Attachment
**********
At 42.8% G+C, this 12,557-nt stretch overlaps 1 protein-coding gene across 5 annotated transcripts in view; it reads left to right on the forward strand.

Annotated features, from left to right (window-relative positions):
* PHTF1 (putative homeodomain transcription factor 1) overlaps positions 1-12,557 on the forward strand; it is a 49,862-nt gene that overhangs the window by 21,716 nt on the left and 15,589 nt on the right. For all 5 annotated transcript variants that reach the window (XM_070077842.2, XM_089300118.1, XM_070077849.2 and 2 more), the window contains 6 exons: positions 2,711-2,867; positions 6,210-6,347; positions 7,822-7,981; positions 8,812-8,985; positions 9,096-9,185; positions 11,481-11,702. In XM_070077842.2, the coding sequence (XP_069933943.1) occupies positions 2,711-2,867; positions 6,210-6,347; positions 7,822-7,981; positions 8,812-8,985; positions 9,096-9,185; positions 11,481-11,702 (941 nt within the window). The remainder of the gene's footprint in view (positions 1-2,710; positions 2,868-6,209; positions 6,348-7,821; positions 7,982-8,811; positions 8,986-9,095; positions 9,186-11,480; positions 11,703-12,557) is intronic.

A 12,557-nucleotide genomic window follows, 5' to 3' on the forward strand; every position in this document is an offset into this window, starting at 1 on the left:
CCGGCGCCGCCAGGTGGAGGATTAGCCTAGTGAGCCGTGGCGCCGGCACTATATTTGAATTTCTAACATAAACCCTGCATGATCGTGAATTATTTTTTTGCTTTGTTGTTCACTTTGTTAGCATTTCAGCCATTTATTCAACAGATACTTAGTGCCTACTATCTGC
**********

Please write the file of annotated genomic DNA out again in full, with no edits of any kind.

At 42.8% G+C, this 12,557-nt stretch overlaps 1 protein-coding gene across 5 annotated transcripts in view; it reads left to right on the forward strand.

Annotated features, from left to right (window-relative positions):
* PHTF1 (putative homeodomain transcription factor 1) overlaps positions 1-12,557 on the forward strand; it is a 49,862-nt gene that overhangs the window by 21,716 nt on the left and 15,589 nt on the right. For all 5 annotated transcript variants that reach the window (XM_070077842.2, XM_089300118.1, XM_070077849.2 and 2 more), the window contains 6 exons: positions 2,711-2,867; positions 6,210-6,347; positions 7,822-7,981; positions 8,812-8,985; positions 9,096-9,185; positions 11,481-11,702. In XM_070077842.2, the coding sequence (XP_069933943.1) occupies positions 2,711-2,867; positions 6,210-6,347; positions 7,822-7,981; positions 8,812-8,985; positions 9,096-9,185; positions 11,481-11,702 (941 nt within the window). The remainder of the gene's footprint in view (positions 1-2,710; positions 2,868-6,209; positions 6,348-7,821; positions 7,982-8,811; positions 8,986-9,095; positions 9,186-11,480; positions 11,703-12,557) is intronic.

A 12,557-nucleotide genomic window follows, 5' to 3' on the forward strand; every position in this document is an offset into this window, starting at 1 on the left:
CCGGCGCCGCCAGGTGGAGGATTAGCCTAGTGAGCCGTGGCGCCGGCACTATATTTGAATTTCTAACATAAACCCTGCATGATCGTGAATTATTTTTTTGCTTTGTTGTTCACTTTGTTAGCATTTCAGCCATTTATTCAACAGATACTTAGTGCCTACTATCTGC